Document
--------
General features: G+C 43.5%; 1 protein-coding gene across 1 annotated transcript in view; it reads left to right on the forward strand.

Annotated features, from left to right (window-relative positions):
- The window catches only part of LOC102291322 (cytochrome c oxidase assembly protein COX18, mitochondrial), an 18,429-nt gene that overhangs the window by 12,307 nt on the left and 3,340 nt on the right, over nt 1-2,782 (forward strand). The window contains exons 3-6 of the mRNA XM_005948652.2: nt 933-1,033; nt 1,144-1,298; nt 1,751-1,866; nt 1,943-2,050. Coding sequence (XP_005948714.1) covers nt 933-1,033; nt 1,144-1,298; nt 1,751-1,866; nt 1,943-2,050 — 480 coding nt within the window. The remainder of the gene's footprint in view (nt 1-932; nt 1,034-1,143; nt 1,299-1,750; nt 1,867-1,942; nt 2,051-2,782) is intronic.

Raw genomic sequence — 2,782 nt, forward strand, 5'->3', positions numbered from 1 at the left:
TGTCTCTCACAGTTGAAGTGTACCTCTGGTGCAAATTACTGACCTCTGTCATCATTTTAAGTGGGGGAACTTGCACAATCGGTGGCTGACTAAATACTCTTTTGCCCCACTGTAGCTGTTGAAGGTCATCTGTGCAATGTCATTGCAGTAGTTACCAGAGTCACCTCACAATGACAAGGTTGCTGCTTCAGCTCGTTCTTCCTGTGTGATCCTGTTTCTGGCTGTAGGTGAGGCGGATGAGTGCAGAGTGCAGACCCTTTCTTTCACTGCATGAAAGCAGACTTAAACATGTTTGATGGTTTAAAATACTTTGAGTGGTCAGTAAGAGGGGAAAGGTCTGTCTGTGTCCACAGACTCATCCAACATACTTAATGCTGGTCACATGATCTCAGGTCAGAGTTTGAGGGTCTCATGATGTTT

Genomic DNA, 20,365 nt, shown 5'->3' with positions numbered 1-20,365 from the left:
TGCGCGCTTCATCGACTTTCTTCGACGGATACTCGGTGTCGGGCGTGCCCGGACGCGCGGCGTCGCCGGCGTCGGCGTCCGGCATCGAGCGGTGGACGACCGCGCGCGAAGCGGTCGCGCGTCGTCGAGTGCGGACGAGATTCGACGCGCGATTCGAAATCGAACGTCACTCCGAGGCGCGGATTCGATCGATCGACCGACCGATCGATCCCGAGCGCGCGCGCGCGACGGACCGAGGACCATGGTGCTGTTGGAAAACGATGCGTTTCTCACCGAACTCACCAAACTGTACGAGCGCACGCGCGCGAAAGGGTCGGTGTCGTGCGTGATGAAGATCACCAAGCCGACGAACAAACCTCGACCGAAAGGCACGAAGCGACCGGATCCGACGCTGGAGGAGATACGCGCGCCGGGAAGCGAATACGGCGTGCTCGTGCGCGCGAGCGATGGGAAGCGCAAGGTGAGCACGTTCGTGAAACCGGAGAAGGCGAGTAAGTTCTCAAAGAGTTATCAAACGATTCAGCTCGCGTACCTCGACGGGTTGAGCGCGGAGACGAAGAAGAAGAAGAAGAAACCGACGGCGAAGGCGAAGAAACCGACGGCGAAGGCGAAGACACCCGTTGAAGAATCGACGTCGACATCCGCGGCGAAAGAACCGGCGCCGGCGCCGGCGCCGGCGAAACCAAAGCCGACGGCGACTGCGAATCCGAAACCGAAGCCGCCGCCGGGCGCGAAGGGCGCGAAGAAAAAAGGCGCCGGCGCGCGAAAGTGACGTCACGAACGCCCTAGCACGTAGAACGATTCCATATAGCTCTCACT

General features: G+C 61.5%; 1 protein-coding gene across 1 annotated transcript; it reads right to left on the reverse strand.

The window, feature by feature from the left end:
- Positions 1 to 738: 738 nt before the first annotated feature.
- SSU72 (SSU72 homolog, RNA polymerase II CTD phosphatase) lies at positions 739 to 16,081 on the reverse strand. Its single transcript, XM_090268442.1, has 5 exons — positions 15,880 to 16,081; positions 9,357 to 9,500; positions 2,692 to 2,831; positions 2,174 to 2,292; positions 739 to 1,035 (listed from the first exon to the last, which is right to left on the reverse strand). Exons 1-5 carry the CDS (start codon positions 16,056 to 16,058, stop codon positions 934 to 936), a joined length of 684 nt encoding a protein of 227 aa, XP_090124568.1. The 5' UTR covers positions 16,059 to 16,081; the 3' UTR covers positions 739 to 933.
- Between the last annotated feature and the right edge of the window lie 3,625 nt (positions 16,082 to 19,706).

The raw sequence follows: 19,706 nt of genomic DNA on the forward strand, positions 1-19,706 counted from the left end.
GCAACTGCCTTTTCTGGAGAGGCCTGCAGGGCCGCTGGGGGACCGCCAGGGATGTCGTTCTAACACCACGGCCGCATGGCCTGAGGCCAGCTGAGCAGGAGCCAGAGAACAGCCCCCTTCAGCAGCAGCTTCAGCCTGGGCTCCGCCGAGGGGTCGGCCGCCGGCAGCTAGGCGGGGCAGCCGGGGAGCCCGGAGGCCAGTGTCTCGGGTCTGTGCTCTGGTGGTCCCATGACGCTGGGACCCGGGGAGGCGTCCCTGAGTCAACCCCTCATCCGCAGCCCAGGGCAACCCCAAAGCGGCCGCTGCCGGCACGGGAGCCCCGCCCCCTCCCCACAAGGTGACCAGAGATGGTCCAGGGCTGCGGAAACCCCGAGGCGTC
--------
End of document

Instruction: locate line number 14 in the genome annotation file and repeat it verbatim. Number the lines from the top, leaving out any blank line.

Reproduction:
GCAACTGCCTTTTCTGGAGAGGCCTGCAGGGCCGCTGGGGGACCGCCAGGGATGTCGTTCTAACACCACGGCCGCATGGCCTGAGGCCAGCTGAGCAGGAGCCAGAGAACAGCCCCCTTCAGCAGCAGCTTCAGCCTGGGCTCCGCCGAGGGGTCGGCCGCCGGCAGCTAGGCGGGGCAGCCGGGGAGCCCGGAGGCCAGTGTCTCGGGTCTGTGCTCTGGTGGTCCCATGACGCTGGGACCCGGGGAGGCGTCCCTGAGTCAACCCCTCATCCGCAGCCCAGGGCAACCCCAAAGCGGCCGCTGCCGGCACGGGAGCCCCGCCCCCTCCCCACAAGGTGACCAGAGATGGTCCAGGGCTGCGGAAACCCCGAGGCGTC